The son fulfils his name 'putra' when he gives joy and saves his parents from hell. In Kapila Gita, the Lord as Kapila Muni, through Self-knowledge, transports His mother turned disciple, Devahuti, beyond joy and sorrow and heaven and hell, into a state of pure Bliss. Swami Tejomayananda further clarifies and beautifies this subtle teaching with his lucid commentary.
This wonderful teaching can become our passport to Bliss.
Pujya Guruji Swami Tejomayananda is an outstanding teacher of Vedanta, with a profound depth beneath his simplicity and humility. He has a simple conviction - to fortify, strengthen and actualise the vision of his Guru, Pujya Swami Chinmayananda.
Swamiji has written commentaries on many texts of Vedanta and authored many original compositions on Vedanta and Bhakti (Devotion).
He is the current head of the Chinmaya Mission -a global spiritual organisation with more than 300 centres worldwide.
Spirituality admits no barriers, or bias whatsoever. The untouchable can touch God, the young can be a Guru of the old, the enlightened embrace the fallen and so on. Daksnamurthy was a youth, his disciples were all elderly people. Prahlada was a lad of tender age, when he brought God into the life of his tyrant father. Same was the case with Kapila Muni. Kapila-gita is a touching story of how a young, mature son offers solace to his old, and dithering mother, Devahuti, whose soul hungered for spiritual succour.
CCMT is happy to publish this lucid commentary by Swami Tejomayananda about a divine son's loving and compassionate guidance to his mother.
Gita means that which is sung. It is a divine song which teaches us about the truth of life. It does not create a thrill or excitement in our mind like a movie song but stills the mind and delights the heart as it speaks about the blissful Self. It is a dialogue between a disciple and a Master. There are many such Gitas in our scriptures. Kapila-gita is one of them.
The eighteenth and last Purana composed by Bhagavan Veda Vyasa is the Bhagavata Mahapurana. It has 12 cantos (skandhas), each with many chapters (adhyayas) and contains a total of 18,000 verses (slokas). Kapila-gita is found in the third canto.
In the Bhagavata, as in all other Puranas, one story springs from another and the teaching is narrated as taught by many Masters. As the story goes, Sutaji (the son of Romaharsana who was a disciple of Veda-vyasa) was relating to Sage Saunaka and other sages what the great Sukadeva (the son of Veda-vyasa) had taught to King Pariksit (the grandson of Arjuna). Sukadeva, in his turn, was narrating what Sage Maitreya had spoken to Vidura about the incarnation of the Lord as Kapila Muni. The Lord, as Kapila Muni, had imparted the knowledge of the Self to His mother Devahuti, which is known as Kapila-gita.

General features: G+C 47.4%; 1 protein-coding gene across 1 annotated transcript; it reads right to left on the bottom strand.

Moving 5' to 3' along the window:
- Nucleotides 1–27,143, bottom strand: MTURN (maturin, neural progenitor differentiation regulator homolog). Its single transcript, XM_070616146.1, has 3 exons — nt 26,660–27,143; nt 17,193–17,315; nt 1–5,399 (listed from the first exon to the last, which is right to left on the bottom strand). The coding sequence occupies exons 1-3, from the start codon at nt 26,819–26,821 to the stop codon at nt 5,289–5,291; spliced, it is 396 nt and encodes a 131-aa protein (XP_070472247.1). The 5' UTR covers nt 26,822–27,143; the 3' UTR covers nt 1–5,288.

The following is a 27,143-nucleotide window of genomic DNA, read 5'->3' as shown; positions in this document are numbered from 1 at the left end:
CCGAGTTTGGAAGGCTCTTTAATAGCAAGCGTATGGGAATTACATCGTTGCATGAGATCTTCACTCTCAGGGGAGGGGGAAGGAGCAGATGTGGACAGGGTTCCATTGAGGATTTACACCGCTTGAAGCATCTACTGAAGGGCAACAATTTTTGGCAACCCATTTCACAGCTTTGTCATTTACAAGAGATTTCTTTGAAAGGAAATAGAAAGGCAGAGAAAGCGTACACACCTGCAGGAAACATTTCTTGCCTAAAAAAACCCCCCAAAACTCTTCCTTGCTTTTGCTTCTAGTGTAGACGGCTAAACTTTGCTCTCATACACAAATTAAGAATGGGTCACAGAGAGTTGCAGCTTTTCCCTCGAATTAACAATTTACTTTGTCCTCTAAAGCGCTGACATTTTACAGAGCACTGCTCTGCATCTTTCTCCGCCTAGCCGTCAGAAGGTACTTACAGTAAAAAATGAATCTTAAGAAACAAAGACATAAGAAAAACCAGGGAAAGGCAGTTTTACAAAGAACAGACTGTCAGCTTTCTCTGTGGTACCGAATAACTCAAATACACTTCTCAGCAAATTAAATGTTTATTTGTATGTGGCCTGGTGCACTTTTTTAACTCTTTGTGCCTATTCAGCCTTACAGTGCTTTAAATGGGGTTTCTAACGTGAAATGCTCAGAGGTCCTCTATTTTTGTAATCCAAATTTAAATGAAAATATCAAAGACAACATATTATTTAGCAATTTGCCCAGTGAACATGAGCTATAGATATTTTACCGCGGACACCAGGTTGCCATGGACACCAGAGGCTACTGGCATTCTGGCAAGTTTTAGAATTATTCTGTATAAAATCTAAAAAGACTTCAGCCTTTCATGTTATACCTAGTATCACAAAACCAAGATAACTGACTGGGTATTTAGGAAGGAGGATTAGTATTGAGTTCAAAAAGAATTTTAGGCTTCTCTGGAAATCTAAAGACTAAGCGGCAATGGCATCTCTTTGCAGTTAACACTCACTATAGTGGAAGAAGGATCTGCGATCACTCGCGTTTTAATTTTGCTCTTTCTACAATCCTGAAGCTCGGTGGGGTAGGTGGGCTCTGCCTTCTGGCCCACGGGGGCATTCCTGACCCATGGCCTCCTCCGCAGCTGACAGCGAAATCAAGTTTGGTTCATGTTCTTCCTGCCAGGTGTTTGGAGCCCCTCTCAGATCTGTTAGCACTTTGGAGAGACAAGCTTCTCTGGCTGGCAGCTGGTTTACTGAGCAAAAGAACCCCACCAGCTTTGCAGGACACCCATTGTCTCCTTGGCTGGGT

Svayambhuva Manu and Satarupa had two sons (Uttanapada and Priyavrata) and three daughters (Akuti, Devahuti and Prasuti). Devahuti was a pure and chaste girl (Deva + ahuti = one who can invoke the Lord). When she grew up, she heard of the glory of Sage Kardama and fell in love with him without even seeing him. Her parents took her to him and requested him to marry her.
Sage Kardama was the mind born son of Brahma, the Creator. Brahma wished him to produce worthy children and so Sage Kardama took to severe penance. The Lord, pleased by his penance, appeared before him and advised him to accept the marriage proposal brought by King Manu for his daughter Devahuti.
Devahuti and Sage Kardama were married and the young, beautiful princess lived under a tree serving her husband day and night. The Sage remained absorbed in meditation for years. When he saw her serving him uncomplainingly, he asked her what she desired. She expressed her wish to live a household life with children and worldly pleasures. He produced, with his power, a wish-fulfilling plane which had all imaginable comforts. They travelled around the world and spent years of blissful married life. They had nine daughters. Then Sage Kardama decided to become a renunciate. Devahuti requested him to get the daughters married, give her a son and then take sannyasa. She was asked to undertake penance, as the Lord Himself was to appear as her son. In due course of time, a son, Kapila Muni, was born. The Lord Himself incarnated as Kapila Muni with the purpose of imparting the Sankhya sastra (the knowledge of the Self).
Sage Kardama left for the forest thereafter and absorbed himself in the Lord. After a few years, one day, Devahuti approached Kapila Muni with a desire for Knowledge. The dialogue that ensued is called the Kapila-gita or Kapila-upadesa.
The original Kapila-gita as found in the Bhagavata has many chapters and verses. The same has been abridged here, giving the essence of the teaching.
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